Donald Trump's presidency is opening a schism within the psychiatric profession. The American Psychoanalytic Association recently sent out an email advising members not to consider themselves constrained by the American Psychiatric Association's "Goldwater Rule" from commenting on the President's mental health. Readers may recall that some professionals have demanded a loosening of this regulation, instituted after Barry Goldwater sued a magazine for publishing a statement by psychologists questioning his sanity during the 1964 presidential campaign, because they consider it their patriotic duty to challenge President Trump's mental competence. The Psychiatric Association's position remains that "it is unethical for a psychiatrist to offer a professional opinion about an individual based on publicly available information without conducting an examination." The Psychoanalytic Association continues to respect the Goldwater Rule insofar as it discourages members from attempting a diagnosis of Trump without an examination, but declares members free to "comment about political figures as individuals" and "does not consider political commentary by its individuals an ethical matter." As an organization, the Psychoanalytic Association "will continue to speak to issues about which it has something relevant to say." Representatives of the Psychoanalytic Association claim that their position was misrepresented in news articles implying that members were now free to question Trump's sanity, but a loosening of restrictions is implicit in the whole exercise. Who believed that psychiatrists had no right to comment on political issues -- to say, for instance, that Trump's healthcare agenda is bad for the country? To assume that such a restriction ever existed is absurd. The only context for this controversy is the Goldwater Rule.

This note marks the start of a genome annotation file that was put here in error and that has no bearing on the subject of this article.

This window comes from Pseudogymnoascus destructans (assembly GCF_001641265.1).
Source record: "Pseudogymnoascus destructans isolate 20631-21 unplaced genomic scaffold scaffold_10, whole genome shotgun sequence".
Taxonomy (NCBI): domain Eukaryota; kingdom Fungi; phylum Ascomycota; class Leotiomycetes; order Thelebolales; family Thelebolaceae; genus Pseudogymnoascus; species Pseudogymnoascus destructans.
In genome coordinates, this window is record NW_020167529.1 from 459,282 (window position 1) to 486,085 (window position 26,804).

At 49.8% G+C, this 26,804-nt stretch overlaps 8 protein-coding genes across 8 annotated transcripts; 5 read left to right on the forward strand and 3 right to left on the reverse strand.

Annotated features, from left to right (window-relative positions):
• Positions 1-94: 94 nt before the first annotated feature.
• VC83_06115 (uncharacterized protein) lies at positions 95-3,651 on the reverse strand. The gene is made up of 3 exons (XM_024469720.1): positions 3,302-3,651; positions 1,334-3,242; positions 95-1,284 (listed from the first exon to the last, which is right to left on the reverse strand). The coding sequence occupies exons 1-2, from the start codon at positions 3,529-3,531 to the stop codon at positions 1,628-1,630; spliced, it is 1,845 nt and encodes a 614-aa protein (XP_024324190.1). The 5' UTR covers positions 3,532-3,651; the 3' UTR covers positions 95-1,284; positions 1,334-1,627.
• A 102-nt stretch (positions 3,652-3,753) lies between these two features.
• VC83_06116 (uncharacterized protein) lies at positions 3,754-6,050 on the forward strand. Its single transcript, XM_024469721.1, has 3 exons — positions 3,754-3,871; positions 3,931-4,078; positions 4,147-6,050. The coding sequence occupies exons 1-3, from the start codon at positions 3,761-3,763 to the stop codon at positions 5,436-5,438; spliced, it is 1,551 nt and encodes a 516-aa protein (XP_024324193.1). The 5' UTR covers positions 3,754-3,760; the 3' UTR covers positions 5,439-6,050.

The Psychiatric Association issued a report last March upholding the Goldwater Rule and addressing longstanding or more recent objections to it. The authors deny that the Rule limits freedom of speech, making a distinction between member's right to their opinions as citizen and their responsibilities when preparing professional opinions touching on mental health. They note that some psychiatrists want to "render professional expertise in matters of national security," and answer that, as when psychiatrists act as profilers for the police, experts should offer professional advice in such matters only when asked and authorized, not on their own initiative. They respond to critics who see a professional duty to "render an opinion regarding public figures" analogical to that asserted in the "Tarasoff Doctrine," which defines psychiatrists' duty to "warn and/or protect" people when their examination or treatment of a patient reveals a risk to those people. In the case of politicians who haven't been examined professionally, the psychiatrist has no more information than already exists in the public domain, and may have less information than law enforcement agencies. In short, the Psychiatric Association upholds a strict professional code against the potential politicization of their profession. The Goldwater Rule serves to protect the profession from itself, or from political interventions that could easily backfire on them. No matter how incomprehensible Donald Trump's behavior seems to many professionals and academic, probably the worst thing they could do in this populist age is label such behaviors "crazy" when millions of Americans most likely see them as similar to what they'd do as President. Many of those may well think that the real problem with the country is that we're getting not too much but not enough of the Trump personality they voted for. You can call that feeling unsophisticated, ill-informed, authoritarian or just plain stupid, but to call it insane would be impolitic to say the least, if not insane in its own right. I'm not a psychiatric professional, so I can say that with impunity.